Art attack – The Monuments Men review

The Monuments Men

By Simon Miraudo
March 11, 2014

One day we’ll discover George Clooney is actually a long-forgotten screen idol from Hollywood’s golden age who became unstuck from time, and all of this will make total sense. Every few years, presumably when his nostalgia gland swells up and commands him to drain its contents onto celluloid, Clooney plots another project that mimics a bygone era of filmmaking and general American greatness. Unwavering bastion of journalistic integrity Edward R. Murrow was the subject of his masterful black-and-white drama Good Night and Good Luck (still Clooney’s finest effort, by a country mile). It was followed by screwball-throwback Leatherheads. Now comes The Monuments Men, a war movie about war movies, so wistfully-hued it might actually be the first feature to be shot entirely through a rose-tinted lens. (He also helmed The Ides of March in between those last two; a cynical political conspiracy-thriller that evoked the positively-futuristic 1970s, at least as far as our auteur’s inspirations are concerned.)

Clooney not only writes and directs but also stars in his latest as Frank Stokes, an art conservationists who, in the dying days of World War 2, compels President Roosevelt to send him into the field and protect valuable, important paintings and buildings from being indiscriminately demolished by the Allies. Also of concern are the innumerable pieces already stolen by the Nazis from churches and museums around Europe, intended for the Fuhrer’s own personal collection. Stokes’ wish is granted, and he even gets to recruit a team of similarly unfit art aficionados to join him (after they endure basic training, of course). Bill Murray, John Goodman, Jean Dujardin, Hugh Bonneville, and Bob Balaban make up the rest of the titular ‘Monuments Men’, and they’re paired off and sent on various missions around the continent to locate and recover those pieces that have defined the cultures hit worst by WW2. Matt Damon‘s museum curator James Rorimer gets a sweeter gig: charming the prickly French spy Claire Simone (Cate Blanchett) into revealing where the Nazis might be hiding their biggest loot.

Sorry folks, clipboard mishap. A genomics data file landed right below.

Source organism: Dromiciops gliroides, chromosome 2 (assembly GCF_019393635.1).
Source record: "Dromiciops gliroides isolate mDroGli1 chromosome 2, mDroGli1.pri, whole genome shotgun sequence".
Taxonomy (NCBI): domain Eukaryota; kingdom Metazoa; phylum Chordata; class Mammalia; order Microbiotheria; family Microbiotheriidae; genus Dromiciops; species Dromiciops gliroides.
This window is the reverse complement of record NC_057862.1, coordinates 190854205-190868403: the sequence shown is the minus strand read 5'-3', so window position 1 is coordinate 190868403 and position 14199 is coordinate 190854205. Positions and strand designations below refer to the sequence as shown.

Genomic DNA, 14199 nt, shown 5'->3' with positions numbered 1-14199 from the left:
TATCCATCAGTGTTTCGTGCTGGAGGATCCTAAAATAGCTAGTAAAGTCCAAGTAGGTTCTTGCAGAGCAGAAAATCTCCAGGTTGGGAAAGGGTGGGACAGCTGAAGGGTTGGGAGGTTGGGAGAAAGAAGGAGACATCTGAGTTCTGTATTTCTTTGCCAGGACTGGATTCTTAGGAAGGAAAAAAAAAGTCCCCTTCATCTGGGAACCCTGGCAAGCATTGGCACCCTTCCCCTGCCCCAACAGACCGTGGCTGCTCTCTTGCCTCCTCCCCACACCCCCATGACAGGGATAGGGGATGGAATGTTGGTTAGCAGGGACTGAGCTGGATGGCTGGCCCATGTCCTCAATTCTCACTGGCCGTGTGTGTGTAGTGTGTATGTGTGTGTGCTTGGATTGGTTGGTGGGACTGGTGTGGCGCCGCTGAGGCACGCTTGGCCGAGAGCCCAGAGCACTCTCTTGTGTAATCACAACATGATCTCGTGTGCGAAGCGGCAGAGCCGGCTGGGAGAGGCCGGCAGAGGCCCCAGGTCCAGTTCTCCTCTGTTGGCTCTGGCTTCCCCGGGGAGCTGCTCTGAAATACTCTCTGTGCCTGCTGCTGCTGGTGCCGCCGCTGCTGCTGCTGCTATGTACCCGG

The Monuments Men

Clooney and Grant Heslov’s screenplay is so episodic you can practically see the crease lines. It would have worked better as the best-ever-funded web-series in history, with each individual eight-minute vignette making its way online every few days, freed from the flick’s stop-start pacing. We’d also need to lose Alexandre Desplat’s score too. Though its early aping of such memorable themes from The Great Escape and The Magnificent Seven is cute, when the picture gets all serious about itself – its primary, whistle-ready musical cue suddenly made solemn – the entire earnest endeavour transitions completely into self parody. Or, maybe rework the whole thing into an eight-hour miniseries, so we can spend time with each character (most of whom I’ve neglected to name) and the fantastic, under-served actors who portray them. Then, such short-cuts wouldn’t need to be taken with the historical record, and the handful of fatalities might have resonated even slightly. (The story is mostly true, although the characters have been largely fictionalised.)

And yet, The Monuments Men is far from charmless. Even in this highly abridged form – compared to the eight-hour version of my imagination – each cast-member gets to make at least a little bit of an impression (particularly Balaban, ingeniously hired to play a whip-smart, short-tempered little sleuth, and Bonneville, a disgraced British soldier just glad to be part of the team). Clooney’s distillation of the complex issues from a difficult period across sprawling locales might feel reductive. However, he does get to the heart of the matter and convince, in spite of the massive human toll and Europe’s grave sacrifice, that the protection of art and culture matters. Damon’s Rorimer is given a tour through a warehouse holding the countless possessions of the disenfranchised Jews forced out of their homes, each item insignificant to all except its true owner. He picks up a portrait and takes it back to the abandoned, epithet-laden abode it once belonged, hanging it on the wall and calling it “a start.” It’s a genuinely moving moment from a film that only works from scene to scene. George Clooney may be living in the wrong era, but his heart is in the right place.


Check out Simon Miraudo’s archive of reviews.

The Monuments Men arrives in Australian cinemas March 13, 2014.

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